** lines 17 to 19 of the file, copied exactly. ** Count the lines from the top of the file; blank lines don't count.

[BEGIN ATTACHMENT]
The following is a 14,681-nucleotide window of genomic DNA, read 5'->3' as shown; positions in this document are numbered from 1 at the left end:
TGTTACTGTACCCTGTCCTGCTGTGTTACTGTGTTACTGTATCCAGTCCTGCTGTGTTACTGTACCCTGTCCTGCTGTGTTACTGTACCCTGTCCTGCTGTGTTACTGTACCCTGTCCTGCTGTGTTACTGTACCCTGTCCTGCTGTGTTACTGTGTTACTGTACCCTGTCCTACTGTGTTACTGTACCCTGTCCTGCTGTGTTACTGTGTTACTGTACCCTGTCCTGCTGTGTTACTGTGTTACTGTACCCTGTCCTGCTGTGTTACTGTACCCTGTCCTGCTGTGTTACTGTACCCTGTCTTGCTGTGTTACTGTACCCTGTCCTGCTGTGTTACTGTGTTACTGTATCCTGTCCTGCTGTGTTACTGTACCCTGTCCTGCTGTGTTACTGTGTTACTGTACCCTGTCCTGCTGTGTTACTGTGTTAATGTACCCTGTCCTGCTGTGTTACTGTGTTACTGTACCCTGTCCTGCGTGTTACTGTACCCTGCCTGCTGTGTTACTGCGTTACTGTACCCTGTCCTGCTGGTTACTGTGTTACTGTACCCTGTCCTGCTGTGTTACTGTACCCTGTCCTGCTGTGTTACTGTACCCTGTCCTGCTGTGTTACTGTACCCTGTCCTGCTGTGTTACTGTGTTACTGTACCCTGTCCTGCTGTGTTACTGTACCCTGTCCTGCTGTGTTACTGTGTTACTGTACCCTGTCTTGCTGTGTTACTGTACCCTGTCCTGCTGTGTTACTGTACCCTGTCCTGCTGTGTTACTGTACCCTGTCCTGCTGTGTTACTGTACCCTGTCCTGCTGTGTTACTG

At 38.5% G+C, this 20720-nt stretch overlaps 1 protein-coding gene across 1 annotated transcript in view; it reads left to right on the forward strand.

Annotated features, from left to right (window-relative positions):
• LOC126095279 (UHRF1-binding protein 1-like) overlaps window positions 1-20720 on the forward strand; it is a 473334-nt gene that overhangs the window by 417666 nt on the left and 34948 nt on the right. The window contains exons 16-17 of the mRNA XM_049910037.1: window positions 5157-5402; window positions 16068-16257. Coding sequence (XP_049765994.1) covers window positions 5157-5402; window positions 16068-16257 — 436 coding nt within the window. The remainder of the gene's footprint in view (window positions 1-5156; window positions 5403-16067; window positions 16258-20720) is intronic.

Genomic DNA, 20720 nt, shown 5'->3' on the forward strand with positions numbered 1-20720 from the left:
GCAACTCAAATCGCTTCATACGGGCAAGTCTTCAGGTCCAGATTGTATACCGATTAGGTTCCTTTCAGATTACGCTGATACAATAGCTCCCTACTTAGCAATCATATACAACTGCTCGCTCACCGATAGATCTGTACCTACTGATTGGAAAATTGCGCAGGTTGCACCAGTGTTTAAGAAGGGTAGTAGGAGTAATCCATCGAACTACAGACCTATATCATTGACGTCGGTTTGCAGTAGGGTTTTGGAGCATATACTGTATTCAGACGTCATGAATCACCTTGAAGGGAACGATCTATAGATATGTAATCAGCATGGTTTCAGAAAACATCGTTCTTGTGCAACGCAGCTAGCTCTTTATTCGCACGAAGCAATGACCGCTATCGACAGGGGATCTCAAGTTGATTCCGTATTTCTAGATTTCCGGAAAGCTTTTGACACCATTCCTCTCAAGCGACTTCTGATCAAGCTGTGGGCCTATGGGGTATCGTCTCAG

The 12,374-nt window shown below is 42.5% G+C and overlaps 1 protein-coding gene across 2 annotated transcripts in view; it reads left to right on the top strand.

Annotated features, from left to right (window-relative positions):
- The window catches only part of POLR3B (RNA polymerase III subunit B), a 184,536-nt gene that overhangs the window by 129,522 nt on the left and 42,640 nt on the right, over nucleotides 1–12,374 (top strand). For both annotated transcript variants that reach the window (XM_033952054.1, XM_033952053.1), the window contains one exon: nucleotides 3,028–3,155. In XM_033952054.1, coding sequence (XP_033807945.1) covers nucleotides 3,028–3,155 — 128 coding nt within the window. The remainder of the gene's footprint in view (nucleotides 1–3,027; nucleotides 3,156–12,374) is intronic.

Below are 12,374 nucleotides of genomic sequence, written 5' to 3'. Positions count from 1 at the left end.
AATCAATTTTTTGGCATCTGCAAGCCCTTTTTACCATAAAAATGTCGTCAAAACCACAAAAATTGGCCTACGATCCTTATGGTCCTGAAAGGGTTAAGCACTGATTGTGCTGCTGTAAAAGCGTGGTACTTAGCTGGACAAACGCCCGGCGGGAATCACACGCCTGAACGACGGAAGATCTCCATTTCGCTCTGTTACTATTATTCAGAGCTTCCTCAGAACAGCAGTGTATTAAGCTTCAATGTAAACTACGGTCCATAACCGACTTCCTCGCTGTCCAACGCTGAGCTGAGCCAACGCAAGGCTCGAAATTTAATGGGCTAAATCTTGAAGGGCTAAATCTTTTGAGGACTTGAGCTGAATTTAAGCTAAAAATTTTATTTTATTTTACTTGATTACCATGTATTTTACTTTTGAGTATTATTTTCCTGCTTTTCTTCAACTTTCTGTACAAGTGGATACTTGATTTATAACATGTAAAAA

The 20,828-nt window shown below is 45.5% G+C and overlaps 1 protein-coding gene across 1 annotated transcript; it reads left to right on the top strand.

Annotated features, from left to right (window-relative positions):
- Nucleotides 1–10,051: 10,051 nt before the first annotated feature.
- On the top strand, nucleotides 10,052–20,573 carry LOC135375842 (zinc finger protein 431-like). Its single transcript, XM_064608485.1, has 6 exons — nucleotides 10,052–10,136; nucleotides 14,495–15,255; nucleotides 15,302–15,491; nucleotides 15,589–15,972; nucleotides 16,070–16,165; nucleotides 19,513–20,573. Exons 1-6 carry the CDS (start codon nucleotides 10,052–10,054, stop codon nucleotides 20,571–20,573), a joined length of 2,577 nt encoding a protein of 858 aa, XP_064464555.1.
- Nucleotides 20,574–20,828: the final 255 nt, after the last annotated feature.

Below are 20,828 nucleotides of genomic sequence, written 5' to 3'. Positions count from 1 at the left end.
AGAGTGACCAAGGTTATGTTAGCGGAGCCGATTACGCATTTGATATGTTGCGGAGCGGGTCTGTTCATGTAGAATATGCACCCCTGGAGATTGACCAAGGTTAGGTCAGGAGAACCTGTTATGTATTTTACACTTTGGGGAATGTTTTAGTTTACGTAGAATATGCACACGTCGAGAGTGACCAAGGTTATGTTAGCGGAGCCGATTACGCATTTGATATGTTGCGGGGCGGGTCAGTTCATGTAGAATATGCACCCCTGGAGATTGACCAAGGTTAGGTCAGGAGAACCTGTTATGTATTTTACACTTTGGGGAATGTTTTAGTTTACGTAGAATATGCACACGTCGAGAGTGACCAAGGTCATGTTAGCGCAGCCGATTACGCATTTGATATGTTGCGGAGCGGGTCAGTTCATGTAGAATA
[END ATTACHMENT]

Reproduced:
- Nucleotides 20,574–20,828: the final 255 nt, after the last annotated feature.

Below are 20,828 nucleotides of genomic sequence, written 5' to 3'. Positions count from 1 at the left end.
AGAGTGACCAAGGTTATGTTAGCGGAGCCGATTACGCATTTGATATGTTGCGGAGCGGGTCTGTTCATGTAGAATATGCACCCCTGGAGATTGACCAAGGTTAGGTCAGGAGAACCTGTTATGTATTTTACACTTTGGGGAATGTTTTAGTTTACGTAGAATATGCACACGTCGAGAGTGACCAAGGTTATGTTAGCGGAGCCGATTACGCATTTGATATGTTGCGGGGCGGGTCAGTTCATGTAGAATATGCACCCCTGGAGATTGACCAAGGTTAGGTCAGGAGAACCTGTTATGTATTTTACACTTTGGGGAATGTTTTAGTTTACGTAGAATATGCACACGTCGAGAGTGACCAAGGTCATGTTAGCGCAGCCGATTACGCATTTGATATGTTGCGGAGCGGGTCAGTTCATGTAGAATA